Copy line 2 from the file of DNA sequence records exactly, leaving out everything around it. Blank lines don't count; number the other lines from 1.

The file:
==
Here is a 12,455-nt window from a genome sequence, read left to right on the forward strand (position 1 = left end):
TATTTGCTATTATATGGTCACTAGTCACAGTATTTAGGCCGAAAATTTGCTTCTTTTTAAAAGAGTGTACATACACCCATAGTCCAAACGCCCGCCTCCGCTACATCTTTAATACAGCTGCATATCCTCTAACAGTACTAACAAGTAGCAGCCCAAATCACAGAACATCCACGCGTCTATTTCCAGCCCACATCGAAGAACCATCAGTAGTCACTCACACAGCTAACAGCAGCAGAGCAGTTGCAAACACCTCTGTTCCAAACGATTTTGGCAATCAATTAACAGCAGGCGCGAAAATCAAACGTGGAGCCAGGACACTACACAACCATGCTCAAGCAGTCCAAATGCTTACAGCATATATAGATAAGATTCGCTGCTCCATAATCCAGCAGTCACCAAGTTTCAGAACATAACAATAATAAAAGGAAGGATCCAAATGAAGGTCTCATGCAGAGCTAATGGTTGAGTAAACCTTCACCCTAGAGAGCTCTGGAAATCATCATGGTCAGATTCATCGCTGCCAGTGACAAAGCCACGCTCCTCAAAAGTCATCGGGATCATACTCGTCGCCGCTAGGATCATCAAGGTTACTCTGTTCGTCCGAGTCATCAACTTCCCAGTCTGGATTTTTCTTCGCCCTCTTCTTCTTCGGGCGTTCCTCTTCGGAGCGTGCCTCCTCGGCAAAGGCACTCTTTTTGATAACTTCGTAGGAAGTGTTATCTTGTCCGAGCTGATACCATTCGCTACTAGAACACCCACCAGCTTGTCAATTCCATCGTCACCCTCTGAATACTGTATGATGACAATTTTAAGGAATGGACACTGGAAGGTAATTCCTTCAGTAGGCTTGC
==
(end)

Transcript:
TATTTGCTATTATATGGTCACTAGTCACAGTATTTAGGCCGAAAATTTGCTTCTTTTTAAAAGAGTGTACATACACCCATAGTCCAAACGCCCGCCTCCGCTACATCTTTAATACAGCTGCATATCCTCTAACAGTACTAACAAGTAGCAGCCCAAATCACAGAACATCCACGCGTCTATTTCCAGCCCACATCGAAGAACCATCAGTAGTCACTCACACAGCTAACAGCAGCAGAGCAGTTGCAAACACCTCTGTTCCAAACGATTTTGGCAATCAATTAACAGCAGGCGCGAAAATCAAACGTGGAGCCAGGACACTACACAACCATGCTCAAGCAGTCCAAATGCTTACAGCATATATAGATAAGATTCGCTGCTCCATAATCCAGCAGTCACCAAGTTTCAGAACATAACAATAATAAAAGGAAGGATCCAAATGAAGGTCTCATGCAGAGCTAATGGTTGAGTAAACCTTCACCCTAGAGAGCTCTGGAAATCATCATGGTCAGATTCATCGCTGCCAGTGACAAAGCCACGCTCCTCAAAAGTCATCGGGATCATACTCGTCGCCGCTAGGATCATCAAGGTTACTCTGTTCGTCCGAGTCATCAACTTCCCAGTCTGGATTTTTCTTCGCCCTCTTCTTCTTCGGGCGTTCCTCTTCGGAGCGTGCCTCCTCGGCAAAGGCACTCTTTTTGATAACTTCGTAGGAAGTGTTATCTTGTCCGAGCTGATACCATTCGCTACTAGAACACCCACCAGCTTGTCAATTCCATCGTCACCCTCTGAATACTGTATGATGACAATTTTAAGGAATGGACACTGGAAGGTAATTCCTTCAGTAGGCTTGC